It isn't often I come across a story told by a woman in old newspapers. But last week I got lucky. In September 1900, an enterprising reporter for the San Francisco Chronicle got the idea to interview several women who had crossed the plains before 1850.
One of them was 74-year-old Mrs. F.A. Van Winkle, of Colusa, who had married Dr. Robert Semple in Benicia in 1847 in the first wedding held in that town.
"We came to California the same year (1846) as the ill-fated Donner party. It started about a month ahead of us, but it kept taking imaginary short cuts and hurrying until it met with frightful disaster. My father, who was captain of our train, led his party of about eighty people across trackless plains and mountains for five months, simply with the sun and the stars as guides and came west almost as straight as the crow flies."
Van Winkle said she desperately wanted to come to California after reading about its beautiful flowers blooming in winter, great herds of cattle in lovely fields and such a beneficial climate.
"Father had moved to San Francisco, now called Benicia, and had started a boarding-house. Dr. (Robert) Semple, who was a native of Kentucky, owned nearly all the land where the town is now. In those days that was thought to be the coming city. The present San Francisco was but an insignificant group of tents ... bearing the name of Yerba Buena."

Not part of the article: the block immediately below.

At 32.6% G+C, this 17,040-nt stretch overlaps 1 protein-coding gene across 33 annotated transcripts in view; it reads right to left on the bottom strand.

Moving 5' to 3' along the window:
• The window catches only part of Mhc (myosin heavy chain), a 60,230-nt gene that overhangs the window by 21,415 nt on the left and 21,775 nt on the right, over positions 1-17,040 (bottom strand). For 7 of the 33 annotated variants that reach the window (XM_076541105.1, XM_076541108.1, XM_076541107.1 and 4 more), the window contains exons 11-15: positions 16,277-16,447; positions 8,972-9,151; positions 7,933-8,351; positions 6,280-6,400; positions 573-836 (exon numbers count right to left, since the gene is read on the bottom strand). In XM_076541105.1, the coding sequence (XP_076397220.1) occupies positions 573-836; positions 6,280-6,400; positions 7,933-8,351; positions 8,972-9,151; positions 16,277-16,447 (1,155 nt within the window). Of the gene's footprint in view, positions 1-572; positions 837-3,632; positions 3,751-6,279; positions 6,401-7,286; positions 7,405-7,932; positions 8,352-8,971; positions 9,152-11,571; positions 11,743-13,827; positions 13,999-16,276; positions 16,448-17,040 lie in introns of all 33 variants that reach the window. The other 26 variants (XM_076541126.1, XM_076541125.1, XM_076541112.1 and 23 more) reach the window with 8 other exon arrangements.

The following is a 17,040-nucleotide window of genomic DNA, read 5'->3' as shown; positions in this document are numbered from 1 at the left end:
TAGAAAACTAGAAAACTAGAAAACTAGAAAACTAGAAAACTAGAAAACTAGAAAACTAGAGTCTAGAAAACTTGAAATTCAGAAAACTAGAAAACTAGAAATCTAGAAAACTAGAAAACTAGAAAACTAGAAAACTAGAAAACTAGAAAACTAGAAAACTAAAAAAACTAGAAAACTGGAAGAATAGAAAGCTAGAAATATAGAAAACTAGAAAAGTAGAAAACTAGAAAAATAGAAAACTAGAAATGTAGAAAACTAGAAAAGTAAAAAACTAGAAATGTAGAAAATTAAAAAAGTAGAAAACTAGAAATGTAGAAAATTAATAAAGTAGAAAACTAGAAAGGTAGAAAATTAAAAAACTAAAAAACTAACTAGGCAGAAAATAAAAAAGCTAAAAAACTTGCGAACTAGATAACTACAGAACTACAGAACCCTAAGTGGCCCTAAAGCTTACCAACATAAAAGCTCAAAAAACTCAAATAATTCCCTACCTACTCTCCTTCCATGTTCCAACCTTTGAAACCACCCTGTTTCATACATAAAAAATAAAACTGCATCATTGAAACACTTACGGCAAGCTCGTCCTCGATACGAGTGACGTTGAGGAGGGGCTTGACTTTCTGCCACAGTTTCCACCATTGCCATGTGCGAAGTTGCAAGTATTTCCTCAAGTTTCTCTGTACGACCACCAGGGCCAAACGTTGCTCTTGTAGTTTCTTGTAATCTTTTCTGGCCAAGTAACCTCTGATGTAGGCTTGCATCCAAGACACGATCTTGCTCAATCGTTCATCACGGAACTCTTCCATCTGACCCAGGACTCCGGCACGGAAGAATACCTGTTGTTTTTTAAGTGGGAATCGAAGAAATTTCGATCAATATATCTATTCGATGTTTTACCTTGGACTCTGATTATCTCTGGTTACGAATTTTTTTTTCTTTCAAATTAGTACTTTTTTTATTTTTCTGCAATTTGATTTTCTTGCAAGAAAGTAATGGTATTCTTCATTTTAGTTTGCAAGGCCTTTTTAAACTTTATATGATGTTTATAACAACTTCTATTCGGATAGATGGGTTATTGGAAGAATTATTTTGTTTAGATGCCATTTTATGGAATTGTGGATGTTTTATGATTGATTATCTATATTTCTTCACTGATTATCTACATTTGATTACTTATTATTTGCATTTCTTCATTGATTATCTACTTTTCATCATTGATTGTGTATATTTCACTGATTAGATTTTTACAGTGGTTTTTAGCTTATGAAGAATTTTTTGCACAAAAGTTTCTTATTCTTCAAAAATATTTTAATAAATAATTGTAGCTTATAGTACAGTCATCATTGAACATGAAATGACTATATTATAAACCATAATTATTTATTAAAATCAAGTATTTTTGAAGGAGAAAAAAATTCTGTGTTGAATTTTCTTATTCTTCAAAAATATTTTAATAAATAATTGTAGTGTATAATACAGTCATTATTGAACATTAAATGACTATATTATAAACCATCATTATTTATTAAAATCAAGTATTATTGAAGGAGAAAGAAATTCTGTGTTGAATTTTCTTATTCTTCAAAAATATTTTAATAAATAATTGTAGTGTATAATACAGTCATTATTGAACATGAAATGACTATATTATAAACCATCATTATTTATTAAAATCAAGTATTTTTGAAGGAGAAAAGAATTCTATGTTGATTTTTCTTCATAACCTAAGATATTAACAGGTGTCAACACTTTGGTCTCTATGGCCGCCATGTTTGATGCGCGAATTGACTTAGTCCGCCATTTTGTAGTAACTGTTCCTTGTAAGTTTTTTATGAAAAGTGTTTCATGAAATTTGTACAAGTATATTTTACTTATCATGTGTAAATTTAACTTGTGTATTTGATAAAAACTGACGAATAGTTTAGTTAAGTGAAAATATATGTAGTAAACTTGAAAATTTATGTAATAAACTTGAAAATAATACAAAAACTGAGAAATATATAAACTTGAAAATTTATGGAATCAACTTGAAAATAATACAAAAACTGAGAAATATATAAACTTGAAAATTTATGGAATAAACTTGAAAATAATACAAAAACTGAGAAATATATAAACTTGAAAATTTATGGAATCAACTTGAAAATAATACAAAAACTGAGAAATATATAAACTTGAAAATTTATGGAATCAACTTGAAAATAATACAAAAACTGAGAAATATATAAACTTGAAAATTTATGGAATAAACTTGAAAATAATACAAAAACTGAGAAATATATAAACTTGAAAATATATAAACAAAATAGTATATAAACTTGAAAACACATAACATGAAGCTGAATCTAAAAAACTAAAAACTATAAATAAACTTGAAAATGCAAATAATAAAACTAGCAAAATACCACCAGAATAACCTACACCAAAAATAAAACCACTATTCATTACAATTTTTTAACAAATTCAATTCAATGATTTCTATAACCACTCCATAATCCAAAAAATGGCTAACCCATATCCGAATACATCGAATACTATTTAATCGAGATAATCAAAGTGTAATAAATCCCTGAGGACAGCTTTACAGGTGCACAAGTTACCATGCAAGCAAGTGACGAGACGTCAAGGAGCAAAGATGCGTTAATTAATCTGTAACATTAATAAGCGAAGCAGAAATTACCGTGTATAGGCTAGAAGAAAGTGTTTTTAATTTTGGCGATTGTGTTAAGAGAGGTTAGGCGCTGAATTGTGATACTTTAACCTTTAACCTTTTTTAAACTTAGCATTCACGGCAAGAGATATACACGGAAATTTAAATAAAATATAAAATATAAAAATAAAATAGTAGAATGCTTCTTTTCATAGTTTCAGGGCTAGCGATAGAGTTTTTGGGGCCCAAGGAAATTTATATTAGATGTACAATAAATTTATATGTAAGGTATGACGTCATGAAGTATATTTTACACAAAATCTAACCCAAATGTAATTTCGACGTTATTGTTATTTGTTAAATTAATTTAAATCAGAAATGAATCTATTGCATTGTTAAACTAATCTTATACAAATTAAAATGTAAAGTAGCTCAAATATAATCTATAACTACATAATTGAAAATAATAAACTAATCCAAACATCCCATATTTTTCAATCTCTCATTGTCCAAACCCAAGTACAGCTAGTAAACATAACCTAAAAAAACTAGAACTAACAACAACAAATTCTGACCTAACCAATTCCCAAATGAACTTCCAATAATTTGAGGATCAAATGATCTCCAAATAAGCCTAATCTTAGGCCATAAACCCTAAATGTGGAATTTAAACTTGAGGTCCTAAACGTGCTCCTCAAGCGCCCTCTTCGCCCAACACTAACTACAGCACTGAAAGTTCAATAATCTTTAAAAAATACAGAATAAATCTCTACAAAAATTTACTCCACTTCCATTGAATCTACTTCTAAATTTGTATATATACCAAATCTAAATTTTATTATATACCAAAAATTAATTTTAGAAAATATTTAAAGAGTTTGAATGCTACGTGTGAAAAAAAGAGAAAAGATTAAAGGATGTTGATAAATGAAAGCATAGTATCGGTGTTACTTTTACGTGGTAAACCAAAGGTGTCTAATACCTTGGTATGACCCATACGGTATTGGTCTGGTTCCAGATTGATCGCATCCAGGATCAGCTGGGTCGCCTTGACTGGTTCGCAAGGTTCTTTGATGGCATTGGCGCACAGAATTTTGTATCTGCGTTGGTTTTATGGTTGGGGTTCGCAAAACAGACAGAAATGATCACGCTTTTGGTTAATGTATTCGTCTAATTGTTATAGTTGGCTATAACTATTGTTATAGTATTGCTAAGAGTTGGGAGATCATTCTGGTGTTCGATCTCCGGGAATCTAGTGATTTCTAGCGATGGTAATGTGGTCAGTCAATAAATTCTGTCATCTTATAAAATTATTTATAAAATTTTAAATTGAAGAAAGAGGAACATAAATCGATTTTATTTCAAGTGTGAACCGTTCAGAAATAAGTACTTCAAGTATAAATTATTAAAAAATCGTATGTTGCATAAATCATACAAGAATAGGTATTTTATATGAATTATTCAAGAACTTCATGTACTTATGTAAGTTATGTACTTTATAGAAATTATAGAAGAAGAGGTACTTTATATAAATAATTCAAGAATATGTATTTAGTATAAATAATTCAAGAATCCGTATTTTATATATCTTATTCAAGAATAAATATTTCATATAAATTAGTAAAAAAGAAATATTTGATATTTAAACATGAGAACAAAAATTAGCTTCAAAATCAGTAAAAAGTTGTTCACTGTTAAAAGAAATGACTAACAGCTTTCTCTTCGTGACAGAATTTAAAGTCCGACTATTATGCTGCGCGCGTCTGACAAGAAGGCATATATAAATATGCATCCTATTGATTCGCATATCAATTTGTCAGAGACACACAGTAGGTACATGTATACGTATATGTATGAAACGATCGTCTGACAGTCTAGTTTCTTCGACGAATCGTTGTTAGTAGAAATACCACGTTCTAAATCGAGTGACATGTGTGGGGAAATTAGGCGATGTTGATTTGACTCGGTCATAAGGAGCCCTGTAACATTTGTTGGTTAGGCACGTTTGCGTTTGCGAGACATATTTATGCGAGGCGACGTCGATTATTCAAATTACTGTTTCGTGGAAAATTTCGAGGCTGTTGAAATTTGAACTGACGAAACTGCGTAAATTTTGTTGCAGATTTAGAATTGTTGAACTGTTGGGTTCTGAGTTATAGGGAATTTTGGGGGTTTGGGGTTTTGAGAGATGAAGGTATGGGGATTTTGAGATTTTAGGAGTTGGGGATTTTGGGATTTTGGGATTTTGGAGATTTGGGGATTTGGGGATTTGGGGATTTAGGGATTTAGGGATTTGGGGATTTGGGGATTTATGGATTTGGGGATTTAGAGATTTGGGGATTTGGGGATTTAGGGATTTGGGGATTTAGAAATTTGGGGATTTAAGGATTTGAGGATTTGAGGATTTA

In the fall of 1847, Frances Ann Cooper and Semple, a widower, married in the dining room of her father's boardinghouse.
"There were two other women in town at the time, besides mother and my sisters, and they and about twenty sailors were at my wedding.
"The sailors were as proud as could be and came all dressed in white suits. We gave them a supper affair and they all enjoyed it. The wedding was set for 9 o'clock, but it was a stormy and rainy night, and very dark. Ex-Governor Boggs of Missouri was to come visit (from) Napa to perform the ceremony. We waited until 10 o'clock, and were just despairing of seeing him that night, when he arrived. He had ridden horseback all the way through mud and water."
When the Gold Rush started, the couple's lives changed.
"In 1848 and 1849 Dr. Semple was the only man left in Benicia, and mother, my sister and I the only women. All the others had gone to the mines."
The Semples moved to Colusa, where Robert Semple owned land. There, Frances Anne learned about the Spanish vaqueros who stole and sold American Indian children.
"I bought one Indian girl from a Spaniard for $100, but soon after that another Indian girl and two boys came to my house of their own accord and explained that they had no home and wanted to work. The four of them did all my work, washing, ironing, cooking and housecleaning."
She added that after more Americans settled in the country the enslavement of American Indians stopped.
Days Gone By appears on Sundays. Contact Nilda Rego at firstname.lastname@example.org.